Wyoming galvanizes position on "predator" classification of wolf
You bet Cros!
The best thing that ever happened to Montana and Idaho was the failure to delist the wolf last week.
Our states are now rapidly realizing that we have rights under Sec.11 (h) of the ESA and U.S. Code 7 that asks the question;
"Why are we begging the USFWS for delisting when we can demand predator control?"
Both Montana and Idaho now have the opportunity to revert back to the legal definition of the wolf as "predator" and reclaim our rights under Sec. 11(h) of the ESA and Title 7 of the U.S.Code.
Robert T. Fanning, Jr. Chmn.
Friends of the Northern Yellowstone Elk Herd,Inc.
P.O. Box 142 Pray , Montana 59065
Wyoming never wanted wolves in the first place. They have killed so many elk that the Dubois Game Warden is considering recommending a ZERO cow elk harvest this fall and the elk harvest in the northern Yellowstone herd has diminished 75% in six years!
The "predator" status is the ONLY "adequate regulatory mechanism" that will protect Wyoming's people. Hunted wolves become nocturnal and elusive making hunting an ineffective tool. Poisoning is illegal, trapping is severely restricted and aerial gunning produces low harvest and high emotions leading to possible tourism boycotts or lawsuits. Wyoming will never effectively control wolf populations under any plan, but the predator status comes the closest. It is important to note that Wyoming Game and Fish Department, jealously guarding their autonomy, prefers statewide "trophy game status" for wolves so G&F will be in total control of yet another species. The practical result of this scenario will be a political tug of war over wolf harvest quotas and season lengths, just as it is now with black bear and lions. Pro wolf outside interests will constantly lobby or sue for more wolves.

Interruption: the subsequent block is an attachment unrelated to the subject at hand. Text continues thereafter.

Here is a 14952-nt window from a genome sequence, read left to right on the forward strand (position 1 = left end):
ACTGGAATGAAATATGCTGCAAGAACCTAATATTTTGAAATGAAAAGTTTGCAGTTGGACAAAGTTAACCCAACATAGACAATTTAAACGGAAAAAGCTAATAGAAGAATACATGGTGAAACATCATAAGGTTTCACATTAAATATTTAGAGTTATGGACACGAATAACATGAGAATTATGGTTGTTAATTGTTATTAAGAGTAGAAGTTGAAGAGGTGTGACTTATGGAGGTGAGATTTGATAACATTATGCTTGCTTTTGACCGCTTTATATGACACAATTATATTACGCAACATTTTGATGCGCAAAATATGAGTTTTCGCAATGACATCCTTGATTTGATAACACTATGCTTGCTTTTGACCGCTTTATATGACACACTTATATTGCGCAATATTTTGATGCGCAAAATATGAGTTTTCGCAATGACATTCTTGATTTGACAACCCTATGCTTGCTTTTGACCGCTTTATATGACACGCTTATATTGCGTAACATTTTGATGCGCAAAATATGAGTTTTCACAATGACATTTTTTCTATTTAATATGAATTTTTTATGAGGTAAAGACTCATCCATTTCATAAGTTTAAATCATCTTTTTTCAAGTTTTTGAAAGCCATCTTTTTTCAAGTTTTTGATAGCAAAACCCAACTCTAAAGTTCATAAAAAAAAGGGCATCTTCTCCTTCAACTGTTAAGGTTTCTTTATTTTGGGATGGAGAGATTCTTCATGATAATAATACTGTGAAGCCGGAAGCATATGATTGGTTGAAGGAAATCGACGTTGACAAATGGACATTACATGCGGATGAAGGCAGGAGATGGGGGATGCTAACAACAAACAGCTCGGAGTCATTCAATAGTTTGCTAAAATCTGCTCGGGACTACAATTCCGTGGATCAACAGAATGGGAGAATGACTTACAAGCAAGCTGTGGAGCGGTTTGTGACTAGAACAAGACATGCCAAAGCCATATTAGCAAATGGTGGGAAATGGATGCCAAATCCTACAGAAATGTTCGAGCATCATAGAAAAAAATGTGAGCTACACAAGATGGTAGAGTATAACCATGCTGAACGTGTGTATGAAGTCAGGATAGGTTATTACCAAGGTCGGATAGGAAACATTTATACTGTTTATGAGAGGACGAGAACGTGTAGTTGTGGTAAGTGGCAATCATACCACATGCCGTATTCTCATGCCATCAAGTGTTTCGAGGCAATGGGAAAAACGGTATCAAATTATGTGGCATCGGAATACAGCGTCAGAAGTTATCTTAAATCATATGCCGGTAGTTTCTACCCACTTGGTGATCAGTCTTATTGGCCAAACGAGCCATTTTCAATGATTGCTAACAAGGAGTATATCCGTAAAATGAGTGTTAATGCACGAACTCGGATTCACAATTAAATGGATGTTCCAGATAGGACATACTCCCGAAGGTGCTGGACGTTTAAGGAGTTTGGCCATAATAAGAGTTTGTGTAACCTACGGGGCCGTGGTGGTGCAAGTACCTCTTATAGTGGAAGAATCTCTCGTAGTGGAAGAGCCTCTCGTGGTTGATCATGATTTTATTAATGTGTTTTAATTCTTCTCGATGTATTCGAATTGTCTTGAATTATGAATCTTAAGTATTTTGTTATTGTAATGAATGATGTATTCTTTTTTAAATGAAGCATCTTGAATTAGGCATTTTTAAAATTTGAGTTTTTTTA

I believe we must urge our state legislators to stand firm and not pass a bill meeting the latest federal demands. HB 300 appropriated $250,000 to litigate this type of issue, so let Governor Freudanthal put his money where his mouth is and ask a judge to determine if Wyoming's Wolf Plan meets Endangered Species Act criteria like the peer review scientists did. The danger however, is by signing any Wolf Plan, Wyoming enters into a contract guaranteeing wolves in perpetuity.
Better yet, Wyoming, as a sovereign state, owns its wildlife and therefore controls its own destiny. SF 97, passed last session, reaffirms Wyoming's jurisdiction over wildlife implying federal wolf introduction to be illegal in the first place. Wyoming should litigate federal usurpation of jurisdiction and ultimately rid the state of wolves. We must make a choice now whether to let the feds dictate our destiny or not. Our future is at stake.
Jim Allen, Lander
Allen's Diamond 4 Ranch
Wilderness Outfitter Since 1973